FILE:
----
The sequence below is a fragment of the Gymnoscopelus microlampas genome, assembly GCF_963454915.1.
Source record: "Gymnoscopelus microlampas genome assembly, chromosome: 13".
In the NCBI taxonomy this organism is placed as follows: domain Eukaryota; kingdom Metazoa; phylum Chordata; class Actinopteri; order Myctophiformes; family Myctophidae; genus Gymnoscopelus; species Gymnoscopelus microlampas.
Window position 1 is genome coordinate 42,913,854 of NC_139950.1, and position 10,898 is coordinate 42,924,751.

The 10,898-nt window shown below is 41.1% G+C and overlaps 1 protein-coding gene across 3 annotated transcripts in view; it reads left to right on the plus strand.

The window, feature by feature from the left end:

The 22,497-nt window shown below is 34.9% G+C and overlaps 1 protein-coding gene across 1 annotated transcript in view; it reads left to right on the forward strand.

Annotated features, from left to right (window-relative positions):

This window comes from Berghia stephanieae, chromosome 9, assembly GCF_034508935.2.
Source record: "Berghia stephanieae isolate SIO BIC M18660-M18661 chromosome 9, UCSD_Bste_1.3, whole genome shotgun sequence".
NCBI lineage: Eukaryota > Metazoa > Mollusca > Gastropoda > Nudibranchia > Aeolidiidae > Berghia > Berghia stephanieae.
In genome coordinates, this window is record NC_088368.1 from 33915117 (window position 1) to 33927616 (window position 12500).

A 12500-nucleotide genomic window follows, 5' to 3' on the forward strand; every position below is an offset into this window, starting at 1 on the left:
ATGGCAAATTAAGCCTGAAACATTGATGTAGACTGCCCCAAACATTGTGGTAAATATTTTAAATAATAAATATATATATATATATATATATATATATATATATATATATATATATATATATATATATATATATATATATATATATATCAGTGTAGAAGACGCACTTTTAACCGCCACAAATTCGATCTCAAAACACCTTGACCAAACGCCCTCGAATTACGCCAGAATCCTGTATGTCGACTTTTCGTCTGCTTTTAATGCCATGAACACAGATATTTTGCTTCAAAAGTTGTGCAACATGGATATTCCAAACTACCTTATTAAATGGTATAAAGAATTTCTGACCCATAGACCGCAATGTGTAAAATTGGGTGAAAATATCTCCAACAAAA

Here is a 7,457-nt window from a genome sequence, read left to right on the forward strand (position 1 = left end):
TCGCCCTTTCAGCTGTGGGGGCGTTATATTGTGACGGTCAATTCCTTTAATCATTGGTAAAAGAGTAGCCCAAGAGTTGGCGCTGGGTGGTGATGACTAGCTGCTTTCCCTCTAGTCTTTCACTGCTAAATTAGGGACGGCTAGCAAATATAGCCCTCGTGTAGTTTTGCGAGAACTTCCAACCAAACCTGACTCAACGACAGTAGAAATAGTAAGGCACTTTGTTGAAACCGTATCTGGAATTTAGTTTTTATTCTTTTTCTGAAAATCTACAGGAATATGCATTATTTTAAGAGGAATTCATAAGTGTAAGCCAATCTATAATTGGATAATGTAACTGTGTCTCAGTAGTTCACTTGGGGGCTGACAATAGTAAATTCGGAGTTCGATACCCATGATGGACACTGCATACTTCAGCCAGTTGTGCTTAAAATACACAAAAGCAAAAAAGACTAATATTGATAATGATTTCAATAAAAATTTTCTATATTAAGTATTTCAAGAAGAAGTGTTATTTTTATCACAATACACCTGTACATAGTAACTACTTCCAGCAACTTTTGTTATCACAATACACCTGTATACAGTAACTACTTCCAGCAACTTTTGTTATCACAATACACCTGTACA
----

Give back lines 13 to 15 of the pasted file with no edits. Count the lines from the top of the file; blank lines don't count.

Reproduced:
A 12500-nucleotide genomic window follows, 5' to 3' on the forward strand; every position below is an offset into this window, starting at 1 on the left:
ATGGCAAATTAAGCCTGAAACATTGATGTAGACTGCCCCAAACATTGTGGTAAATATTTTAAATAATAAATATATATATATATATATATATATATATATATATATATATATATATATATATATATATATATATATATATATATATATCAGTGTAGAAGACGCACTTTTAACCGCCACAAATTCGATCTCAAAACACCTTGACCAAACGCCCTCGAATTACGCCAGAATCCTGTATGTCGACTTTTCGTCTGCTTTTAATGCCATGAACACAGATATTTTGCTTCAAAAGTTGTGCAACATGGATATTCCAAACTACCTTATTAAATGGTATAAAGAATTTCTGACCCATAGACCGCAATGTGTAAAATTGGGTGAAAATATCTCCAACAAAA

Here is a 7,457-nt window from a genome sequence, read left to right on the forward strand (position 1 = left end):